In his article Malala Yousafzai and the White Saviour Complex, journalist Assed Baig explored how this racist “white man’s burden” phenomenon is still alive and well, detailing the repugnant ways in which the West has exploited Malala Yousafzai’s amazing strength and bravery to support its interests.

Absent from many of these discussions, however, is that Malala herself is well aware of this manipulation. In a statement released on October 13, 2013, she defiantly declared that she is "not a Western puppet."

When discussing the way in which the neocolonialist West exploits and manipulates those working against oppression, one should be careful to establish that this is not done to them unwittingly. We are dealing with agents, individuals who understand the implications of their actions and change them accordingly. To forget this fact is, in a less overt way, to uphold the very paternalist, neocolonialist strictures we seek to destroy.

As Spivak reminds us, the subaltern indeed speaks—and not only speaks but resists oppressors. Articulated a bit differently, Arundhati Roy insisted, “There’s really no such thing as ‘the voiceless.’ There are only the deliberately silenced or the preferably unheard.”

The attempt to deliberately silence Malala is not only evident in the way the U.S. corporate media ignores her criticism of U.S. drones; even more insidious is its complete disregard for the Nobel Peace Prize laureate’s politics. In March 2013, Malala sent this message to the congress of Pakistani Marxists:

First of all, I’d like to thank The Struggle and the IMT [International Marxist Tendency] for giving me a chance to speak last year at their Summer Marxist School in Swat and also for introducing me to Marxism and Socialism. I just want to say that in terms of education, as well as other problems in Pakistan, it is high time that we did something to tackle them ourselves. It’s important to take the initiative. We cannot wait around for any one else to come and do it. Why are we waiting for someone else to come and fix things? Why aren’t we doing it ourselves?

I would like to send my heartfelt greetings to the congress. I am convinced Socialism is the only answer and I urge all comrades to take this struggle to a victorious conclusion. Only this will free us from the chains of bigotry and exploitation.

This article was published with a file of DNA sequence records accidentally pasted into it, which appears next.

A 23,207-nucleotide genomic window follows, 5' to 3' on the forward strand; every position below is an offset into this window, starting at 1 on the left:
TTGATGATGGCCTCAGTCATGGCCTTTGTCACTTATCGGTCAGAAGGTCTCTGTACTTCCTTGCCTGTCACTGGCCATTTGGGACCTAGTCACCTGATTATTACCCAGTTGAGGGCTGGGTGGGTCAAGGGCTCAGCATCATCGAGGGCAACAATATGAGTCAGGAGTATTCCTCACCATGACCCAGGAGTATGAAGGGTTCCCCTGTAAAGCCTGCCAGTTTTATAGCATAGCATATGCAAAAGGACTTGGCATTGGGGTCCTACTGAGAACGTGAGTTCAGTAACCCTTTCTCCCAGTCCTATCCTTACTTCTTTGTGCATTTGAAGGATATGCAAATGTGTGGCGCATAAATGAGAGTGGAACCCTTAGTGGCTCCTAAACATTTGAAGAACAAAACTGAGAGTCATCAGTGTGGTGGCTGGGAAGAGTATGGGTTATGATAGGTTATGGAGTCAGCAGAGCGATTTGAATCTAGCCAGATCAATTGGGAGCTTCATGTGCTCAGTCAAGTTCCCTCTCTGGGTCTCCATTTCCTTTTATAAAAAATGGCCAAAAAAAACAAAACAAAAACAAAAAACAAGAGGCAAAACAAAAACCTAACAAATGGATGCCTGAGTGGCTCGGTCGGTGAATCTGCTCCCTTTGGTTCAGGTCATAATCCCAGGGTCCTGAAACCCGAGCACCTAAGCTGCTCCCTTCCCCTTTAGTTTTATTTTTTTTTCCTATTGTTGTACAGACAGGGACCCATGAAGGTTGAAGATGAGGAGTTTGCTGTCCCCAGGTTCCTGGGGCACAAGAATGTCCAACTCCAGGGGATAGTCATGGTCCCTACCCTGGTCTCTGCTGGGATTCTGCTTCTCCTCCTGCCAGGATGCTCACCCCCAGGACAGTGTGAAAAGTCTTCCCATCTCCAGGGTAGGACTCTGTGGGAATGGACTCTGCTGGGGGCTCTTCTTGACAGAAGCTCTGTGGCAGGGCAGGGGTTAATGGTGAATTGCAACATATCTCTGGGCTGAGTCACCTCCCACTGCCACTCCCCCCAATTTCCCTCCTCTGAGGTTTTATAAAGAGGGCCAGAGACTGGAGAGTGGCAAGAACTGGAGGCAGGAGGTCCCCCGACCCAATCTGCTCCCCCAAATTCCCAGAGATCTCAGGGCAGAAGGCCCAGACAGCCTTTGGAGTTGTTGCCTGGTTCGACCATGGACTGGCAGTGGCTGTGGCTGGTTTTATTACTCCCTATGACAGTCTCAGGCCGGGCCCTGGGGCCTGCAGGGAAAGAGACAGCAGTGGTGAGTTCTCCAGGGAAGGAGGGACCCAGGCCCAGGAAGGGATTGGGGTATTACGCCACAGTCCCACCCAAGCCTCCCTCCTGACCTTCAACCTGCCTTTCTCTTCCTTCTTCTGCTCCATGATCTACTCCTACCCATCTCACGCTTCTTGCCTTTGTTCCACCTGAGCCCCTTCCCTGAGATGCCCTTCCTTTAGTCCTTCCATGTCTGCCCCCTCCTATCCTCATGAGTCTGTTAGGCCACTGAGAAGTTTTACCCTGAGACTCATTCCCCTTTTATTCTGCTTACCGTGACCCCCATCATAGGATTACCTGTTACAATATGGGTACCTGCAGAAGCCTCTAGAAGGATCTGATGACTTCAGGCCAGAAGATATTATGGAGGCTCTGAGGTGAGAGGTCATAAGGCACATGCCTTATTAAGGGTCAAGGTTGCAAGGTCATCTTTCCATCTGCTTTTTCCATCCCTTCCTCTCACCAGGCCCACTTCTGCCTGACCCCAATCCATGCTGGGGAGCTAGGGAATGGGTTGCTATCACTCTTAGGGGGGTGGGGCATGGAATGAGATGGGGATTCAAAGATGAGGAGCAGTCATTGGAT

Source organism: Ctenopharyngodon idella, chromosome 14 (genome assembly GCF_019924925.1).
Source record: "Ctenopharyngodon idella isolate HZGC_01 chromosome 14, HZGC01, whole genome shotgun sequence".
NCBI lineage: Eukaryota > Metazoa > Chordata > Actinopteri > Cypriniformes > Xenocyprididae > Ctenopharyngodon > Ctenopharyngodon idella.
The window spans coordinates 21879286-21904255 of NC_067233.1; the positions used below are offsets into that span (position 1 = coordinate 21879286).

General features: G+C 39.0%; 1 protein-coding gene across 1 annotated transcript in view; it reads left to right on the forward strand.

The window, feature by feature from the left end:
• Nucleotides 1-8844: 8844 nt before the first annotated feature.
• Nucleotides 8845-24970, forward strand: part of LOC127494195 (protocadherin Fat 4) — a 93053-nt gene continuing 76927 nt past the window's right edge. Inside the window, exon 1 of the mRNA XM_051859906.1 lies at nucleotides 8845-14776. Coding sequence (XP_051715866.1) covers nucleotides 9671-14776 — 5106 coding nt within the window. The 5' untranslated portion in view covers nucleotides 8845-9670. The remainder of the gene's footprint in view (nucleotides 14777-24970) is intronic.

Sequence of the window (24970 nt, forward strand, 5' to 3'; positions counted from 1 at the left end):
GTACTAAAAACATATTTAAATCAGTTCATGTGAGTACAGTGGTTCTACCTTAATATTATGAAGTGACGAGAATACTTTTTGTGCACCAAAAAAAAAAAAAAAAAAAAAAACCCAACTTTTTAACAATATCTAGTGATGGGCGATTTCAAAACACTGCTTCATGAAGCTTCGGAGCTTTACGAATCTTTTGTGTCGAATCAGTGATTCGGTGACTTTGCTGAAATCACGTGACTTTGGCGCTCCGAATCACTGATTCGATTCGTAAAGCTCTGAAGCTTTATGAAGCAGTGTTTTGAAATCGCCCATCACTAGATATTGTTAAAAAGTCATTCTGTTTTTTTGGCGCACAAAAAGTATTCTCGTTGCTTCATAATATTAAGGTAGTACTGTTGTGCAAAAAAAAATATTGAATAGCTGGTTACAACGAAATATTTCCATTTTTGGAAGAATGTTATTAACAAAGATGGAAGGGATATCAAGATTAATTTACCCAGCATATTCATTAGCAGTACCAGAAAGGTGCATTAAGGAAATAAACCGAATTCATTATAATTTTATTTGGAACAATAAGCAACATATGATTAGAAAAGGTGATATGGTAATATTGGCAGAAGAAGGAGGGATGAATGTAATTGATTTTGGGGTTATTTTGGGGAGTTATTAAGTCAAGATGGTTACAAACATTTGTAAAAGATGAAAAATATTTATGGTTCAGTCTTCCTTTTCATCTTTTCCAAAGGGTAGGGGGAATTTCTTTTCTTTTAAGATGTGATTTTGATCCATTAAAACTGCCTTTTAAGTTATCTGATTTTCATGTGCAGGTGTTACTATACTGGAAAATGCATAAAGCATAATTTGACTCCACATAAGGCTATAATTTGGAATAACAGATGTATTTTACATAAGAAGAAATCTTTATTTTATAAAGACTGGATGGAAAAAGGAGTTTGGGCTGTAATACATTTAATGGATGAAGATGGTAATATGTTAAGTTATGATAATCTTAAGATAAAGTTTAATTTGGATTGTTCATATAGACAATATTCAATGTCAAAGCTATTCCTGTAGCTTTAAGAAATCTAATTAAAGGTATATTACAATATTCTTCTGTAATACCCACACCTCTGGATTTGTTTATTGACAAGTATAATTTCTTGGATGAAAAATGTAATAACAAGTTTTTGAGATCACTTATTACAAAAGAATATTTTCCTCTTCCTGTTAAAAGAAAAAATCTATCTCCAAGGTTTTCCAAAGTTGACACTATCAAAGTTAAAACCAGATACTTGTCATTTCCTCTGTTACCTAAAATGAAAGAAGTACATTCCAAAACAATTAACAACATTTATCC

This is the Malala the Western corporate media doesn’t like to quote. This is the Malala whose politics do not fit neatly into the neocolonialist, cookie-cutter frame of presentation. This is the Malala who recognizes that true liberation will take more than just education, that it will take the establishment of not just bourgeois political “democracy,” but ofeconomic democracy, of socialism.

When the courageous activist speaks of the importance of education and nonviolence, the West shouts her words loudly from the media mountaintops. When that same activist criticizes predator drones and, that most sacrosanct entity of all, capitalism, the silence is deafening.

Only the distinctive buzzing of U.S. killer drones can be heard, watching and bombing overhead, protecting empire and “freedom.”

Source

arkaim:

hahaha guess what has totally taken over my life lmao kill me

arkaim:

hahaha guess what has totally taken over my life lmao kill me

  #that's it that's the game    #loz  

kiss-my-aspergers:

highpriestessice:

kiss-my-aspergers:

ivenoideawhatiamdoing:

kromatone:

preschtale:

logicgoeshere:

der-prinz-aus-stahl:

basiumis:

datjukebird:

condensation

Condensation

cream

The best are the shirts with sayings:

PEANUTBUTTERCHOCOLATEBAR
MOTHERFUCKER

I need all of these shirts right now.

I would 100% wear a sweater that said “condensation”

same tho

Don’t forget this gem

They make swearing sound ten times more awesome

"Try again."
"You try!"

Aᴅᴠɪsᴏʀs ᴀʀᴇ ᴛʜᴇ ᴛʜʀᴇᴇ ᴘᴇᴏᴘʟᴇ ᴡʜᴏ ᴀɪᴅ ᴛʜᴇ Iɴǫᴜɪsɪᴛᴏʀ ɪɴ ᴀʀᴇᴀs ᴏғ ᴍɪʟɪᴛᴀʀʏ sᴛʀᴀᴛᴇɢʏ, ᴅɪᴘʟᴏᴍᴀᴄʏ, ᴀɴᴅ ᴇsᴘɪᴏɴᴀɢᴇ.

Lᴇʟɪᴀɴᴀ ɪs ᴛʜᴇ ʟᴇᴀᴅᴇʀ ᴏғ ʏᴏᴜʀ ᴀɢᴇɴᴛs ᴡʜᴏ ᴜɴᴄᴏᴠᴇʀ sᴇᴄʀᴇᴛs, ᴀssᴀssɪɴᴀᴛᴇ ᴇɴᴇᴍɪᴇs, ᴀɴᴅ sᴀʙᴏᴛᴀɢᴇ ʏᴏᴜʀ ᴇɴᴇᴍʏ’s ᴏʀɢᴀɴɪᴢᴀᴛɪᴏɴ. Cᴜʟʟᴇɴ ʟᴇᴀᴅs ʏᴏᴜʀ ᴍɪʟɪᴛᴀʀʏ, sᴏ ʜᴇ’s ғᴏᴄᴜsᴇᴅ ᴏɴ ʙᴜɪʟᴅɪɴɢ ʏᴏᴜʀ ᴀʀᴍʏ ᴀɴᴅ ᴛʀᴀɪɴɪɴɢ ᴀɴᴅ ᴇǫᴜɪᴘᴘɪɴɢ ʏᴏᴜʀ ғᴏʀᴄᴇs sᴏ ʏᴏᴜ ᴄᴀɴ ᴜsᴇ ᴛʜᴇᴍ ᴀs ᴀ ʜᴀᴍᴍᴇʀ ᴀɢᴀɪɴsᴛ ᴛʜᴇ Eʟᴅᴇʀ Oɴᴇ. Jᴏsᴇᴘʜɪɴᴇ ᴜsᴇs ᴘᴏʟɪᴛɪᴄᴀʟ ᴘᴏᴡᴇʀ ᴀɴᴅ ᴅɪᴘʟᴏᴍᴀᴄʏ ᴛᴏ ᴀᴅᴠᴀɴᴄᴇ ʏᴏᴜʀ Iɴǫᴜɪsɪᴛɪᴏɴ’s ᴄᴀᴜsᴇ. Eᴀᴄʜ ᴏғ ᴛʜᴇ ᴀᴅᴠɪsᴏʀs ᴡɪʟʟ ᴡᴀɴᴛ ᴛᴏ ᴀᴘᴘʀᴏᴀᴄʜ ᴄʜᴀʟʟᴇɴɢᴇs ɪɴ ᴅɪғғᴇʀᴇɴᴛ ᴡᴀʏs, ʙᴜᴛ ɪᴛ’s ʏᴏᴜʀ ᴄʜᴏɪᴄᴇ ᴀʙᴏᴜᴛ ᴡʜɪᴄʜ ᴀᴄᴛɪᴏɴ ᴛᴏ ᴛᴀᴋᴇ.

When Glasgow, Strathclyde and Caledonian Students Meet Wearing Their Hoodies

whenyoustudyatglasgowuni:

image